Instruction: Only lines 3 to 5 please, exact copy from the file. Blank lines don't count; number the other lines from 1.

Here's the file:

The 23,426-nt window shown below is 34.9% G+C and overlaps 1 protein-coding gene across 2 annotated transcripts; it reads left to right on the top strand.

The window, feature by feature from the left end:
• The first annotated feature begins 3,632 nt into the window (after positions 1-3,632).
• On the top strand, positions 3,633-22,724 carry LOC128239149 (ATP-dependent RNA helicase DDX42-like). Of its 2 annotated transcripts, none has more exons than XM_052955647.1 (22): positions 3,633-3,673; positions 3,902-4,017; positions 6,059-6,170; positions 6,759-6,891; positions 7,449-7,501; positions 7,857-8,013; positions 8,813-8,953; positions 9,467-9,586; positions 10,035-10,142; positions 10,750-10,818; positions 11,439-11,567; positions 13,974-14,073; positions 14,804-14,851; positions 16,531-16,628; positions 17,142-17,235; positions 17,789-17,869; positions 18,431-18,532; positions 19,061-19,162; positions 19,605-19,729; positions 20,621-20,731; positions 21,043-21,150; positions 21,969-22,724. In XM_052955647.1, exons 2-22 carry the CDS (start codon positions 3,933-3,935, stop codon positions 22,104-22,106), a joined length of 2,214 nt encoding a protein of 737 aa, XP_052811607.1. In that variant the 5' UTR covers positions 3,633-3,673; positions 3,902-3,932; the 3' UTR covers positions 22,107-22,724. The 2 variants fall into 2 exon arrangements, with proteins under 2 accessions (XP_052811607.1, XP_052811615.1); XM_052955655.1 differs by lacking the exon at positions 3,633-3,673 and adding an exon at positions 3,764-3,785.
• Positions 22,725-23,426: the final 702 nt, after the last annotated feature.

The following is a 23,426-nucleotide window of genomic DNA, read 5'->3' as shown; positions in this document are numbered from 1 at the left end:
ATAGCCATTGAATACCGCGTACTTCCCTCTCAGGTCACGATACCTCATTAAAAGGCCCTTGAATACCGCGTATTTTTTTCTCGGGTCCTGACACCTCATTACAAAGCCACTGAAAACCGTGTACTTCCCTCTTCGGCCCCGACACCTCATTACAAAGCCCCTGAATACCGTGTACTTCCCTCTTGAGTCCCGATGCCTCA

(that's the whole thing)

• The first annotated feature begins 3,632 nt into the window (after positions 1-3,632).
• On the top strand, positions 3,633-22,724 carry LOC128239149 (ATP-dependent RNA helicase DDX42-like). Of its 2 annotated transcripts, none has more exons than XM_052955647.1 (22): positions 3,633-3,673; positions 3,902-4,017; positions 6,059-6,170; positions 6,759-6,891; positions 7,449-7,501; positions 7,857-8,013; positions 8,813-8,953; positions 9,467-9,586; positions 10,035-10,142; positions 10,750-10,818; positions 11,439-11,567; positions 13,974-14,073; positions 14,804-14,851; positions 16,531-16,628; positions 17,142-17,235; positions 17,789-17,869; positions 18,431-18,532; positions 19,061-19,162; positions 19,605-19,729; positions 20,621-20,731; positions 21,043-21,150; positions 21,969-22,724. In XM_052955647.1, exons 2-22 carry the CDS (start codon positions 3,933-3,935, stop codon positions 22,104-22,106), a joined length of 2,214 nt encoding a protein of 737 aa, XP_052811607.1. In that variant the 5' UTR covers positions 3,633-3,673; positions 3,902-3,932; the 3' UTR covers positions 22,107-22,724. The 2 variants fall into 2 exon arrangements, with proteins under 2 accessions (XP_052811607.1, XP_052811615.1); XM_052955655.1 differs by lacking the exon at positions 3,633-3,673 and adding an exon at positions 3,764-3,785.
• Positions 22,725-23,426: the final 702 nt, after the last annotated feature.